With platforms such as the Arduino and Raspberry Pi being widely adopted by the DIY/maker community, I wonder if the mindset can be brought into education.
What if classes such as carpentry/shop were replaced or offerred alongside a "Maker" class? Would you have taken that in school? I know I would have.
I don't know if any of you have seen a program called robot wars .... if kids can use robot to "battle" and "destroy" other things whilst learning....
have a look.... this is the way to go IMO
I'm with Sylvie on this. It's not about making it "cool." It's about giving the kids who are interested in fun stuff, like STEM, but not exclusively STEM of course, a way to pursue what intrigues them.
"Cool" is for losers. Losers who are so insecure that they shy away from what intests them, only because some half-wit classmates might disapprove of their interests. How pathetic is that?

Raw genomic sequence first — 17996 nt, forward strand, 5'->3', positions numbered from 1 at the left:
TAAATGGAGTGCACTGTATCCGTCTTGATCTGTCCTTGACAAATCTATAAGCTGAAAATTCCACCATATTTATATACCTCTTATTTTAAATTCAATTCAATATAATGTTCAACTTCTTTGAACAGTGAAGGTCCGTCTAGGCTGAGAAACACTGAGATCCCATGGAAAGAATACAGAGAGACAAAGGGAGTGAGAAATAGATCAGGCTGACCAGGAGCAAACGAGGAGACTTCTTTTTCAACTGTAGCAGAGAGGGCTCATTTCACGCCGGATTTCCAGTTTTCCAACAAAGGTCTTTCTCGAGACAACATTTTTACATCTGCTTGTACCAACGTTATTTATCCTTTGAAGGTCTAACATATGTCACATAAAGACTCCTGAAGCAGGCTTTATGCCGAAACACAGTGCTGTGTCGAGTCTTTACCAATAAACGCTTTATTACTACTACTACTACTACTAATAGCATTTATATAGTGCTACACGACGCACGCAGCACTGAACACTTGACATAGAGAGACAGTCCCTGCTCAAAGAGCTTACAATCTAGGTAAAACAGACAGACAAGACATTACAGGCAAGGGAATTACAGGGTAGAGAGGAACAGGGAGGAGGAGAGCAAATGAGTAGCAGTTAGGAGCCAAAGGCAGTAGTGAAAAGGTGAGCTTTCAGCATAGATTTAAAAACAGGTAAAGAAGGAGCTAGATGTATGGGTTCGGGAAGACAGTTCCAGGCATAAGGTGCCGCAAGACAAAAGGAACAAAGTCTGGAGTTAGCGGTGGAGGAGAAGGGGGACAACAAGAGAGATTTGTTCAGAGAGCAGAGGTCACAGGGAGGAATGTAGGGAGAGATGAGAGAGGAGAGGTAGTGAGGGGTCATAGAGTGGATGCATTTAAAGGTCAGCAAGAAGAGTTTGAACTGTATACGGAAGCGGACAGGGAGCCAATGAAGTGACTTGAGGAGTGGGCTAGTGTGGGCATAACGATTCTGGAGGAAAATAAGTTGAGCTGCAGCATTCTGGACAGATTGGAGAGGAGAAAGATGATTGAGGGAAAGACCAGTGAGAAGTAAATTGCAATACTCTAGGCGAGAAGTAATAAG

Kids form their interests very early on. What the educational system has to do is to nourish those interests, and more generally, discourage the popular notion in schools that "it's cool to be stupid." Being stupid and sullen is hardly cool. Kids need to be encouraged to feel secure in what they like.
Stop trying to make it "cool" and start making it interesting and useful to young people's lives? If they see it as a way to make money, or make something they want, they'll do it. Ever seen Breaking Bad?? ;)
What are the engineering and design challenges in creating successful IoT devices? These devices are usually small, resource-constrained electronics designed to sense, collect, send, and/or interpret data. Some of the devices need to be smart enough to act upon data in real time, 24/7. Are the design challenges the same as with embedded systems, but with a little developer- and IT-skills added in? What do engineers need to know? Rick Merritt talks with two experts about the tools and best options for designing IoT devices in 2016. Specifically the guests will discuss sensors, security, and lessons from IoT deployments.